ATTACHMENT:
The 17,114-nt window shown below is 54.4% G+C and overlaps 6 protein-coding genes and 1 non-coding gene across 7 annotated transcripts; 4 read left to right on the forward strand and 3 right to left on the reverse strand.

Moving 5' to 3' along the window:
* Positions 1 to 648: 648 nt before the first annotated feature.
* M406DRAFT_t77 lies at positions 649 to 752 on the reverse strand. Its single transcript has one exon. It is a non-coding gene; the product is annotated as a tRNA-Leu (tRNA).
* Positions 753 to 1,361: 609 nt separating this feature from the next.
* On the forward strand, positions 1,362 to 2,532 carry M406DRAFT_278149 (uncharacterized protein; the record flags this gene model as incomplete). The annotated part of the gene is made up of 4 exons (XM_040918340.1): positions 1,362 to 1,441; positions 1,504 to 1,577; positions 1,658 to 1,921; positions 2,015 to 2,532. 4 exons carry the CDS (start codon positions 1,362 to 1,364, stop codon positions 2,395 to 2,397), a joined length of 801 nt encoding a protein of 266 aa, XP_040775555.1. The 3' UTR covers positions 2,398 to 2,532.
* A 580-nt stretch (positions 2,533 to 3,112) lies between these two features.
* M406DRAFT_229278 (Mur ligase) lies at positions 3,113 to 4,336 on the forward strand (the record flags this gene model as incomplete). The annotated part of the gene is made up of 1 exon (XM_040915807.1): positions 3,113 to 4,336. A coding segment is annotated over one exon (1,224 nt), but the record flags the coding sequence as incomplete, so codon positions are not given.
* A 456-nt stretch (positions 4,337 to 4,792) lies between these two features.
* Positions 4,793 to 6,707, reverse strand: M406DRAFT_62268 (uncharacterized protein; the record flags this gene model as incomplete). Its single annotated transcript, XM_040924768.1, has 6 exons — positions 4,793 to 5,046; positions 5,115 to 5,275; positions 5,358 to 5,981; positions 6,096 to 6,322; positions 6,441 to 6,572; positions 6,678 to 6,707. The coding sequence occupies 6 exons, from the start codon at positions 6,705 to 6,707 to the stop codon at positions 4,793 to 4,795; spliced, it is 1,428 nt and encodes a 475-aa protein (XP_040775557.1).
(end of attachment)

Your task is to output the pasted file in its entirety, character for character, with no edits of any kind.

The 17,114-nt window shown below is 54.4% G+C and overlaps 6 protein-coding genes and 1 non-coding gene across 7 annotated transcripts; 4 read left to right on the forward strand and 3 right to left on the reverse strand.

Moving 5' to 3' along the window:
* Positions 1 to 648: 648 nt before the first annotated feature.
* M406DRAFT_t77 lies at positions 649 to 752 on the reverse strand. Its single transcript has one exon. It is a non-coding gene; the product is annotated as a tRNA-Leu (tRNA).
* Positions 753 to 1,361: 609 nt separating this feature from the next.
* On the forward strand, positions 1,362 to 2,532 carry M406DRAFT_278149 (uncharacterized protein; the record flags this gene model as incomplete). The annotated part of the gene is made up of 4 exons (XM_040918340.1): positions 1,362 to 1,441; positions 1,504 to 1,577; positions 1,658 to 1,921; positions 2,015 to 2,532. 4 exons carry the CDS (start codon positions 1,362 to 1,364, stop codon positions 2,395 to 2,397), a joined length of 801 nt encoding a protein of 266 aa, XP_040775555.1. The 3' UTR covers positions 2,398 to 2,532.
* A 580-nt stretch (positions 2,533 to 3,112) lies between these two features.
* M406DRAFT_229278 (Mur ligase) lies at positions 3,113 to 4,336 on the forward strand (the record flags this gene model as incomplete). The annotated part of the gene is made up of 1 exon (XM_040915807.1): positions 3,113 to 4,336. A coding segment is annotated over one exon (1,224 nt), but the record flags the coding sequence as incomplete, so codon positions are not given.
* A 456-nt stretch (positions 4,337 to 4,792) lies between these two features.
* Positions 4,793 to 6,707, reverse strand: M406DRAFT_62268 (uncharacterized protein; the record flags this gene model as incomplete). Its single annotated transcript, XM_040924768.1, has 6 exons — positions 4,793 to 5,046; positions 5,115 to 5,275; positions 5,358 to 5,981; positions 6,096 to 6,322; positions 6,441 to 6,572; positions 6,678 to 6,707. The coding sequence occupies 6 exons, from the start codon at positions 6,705 to 6,707 to the stop codon at positions 4,793 to 4,795; spliced, it is 1,428 nt and encodes a 475-aa protein (XP_040775557.1).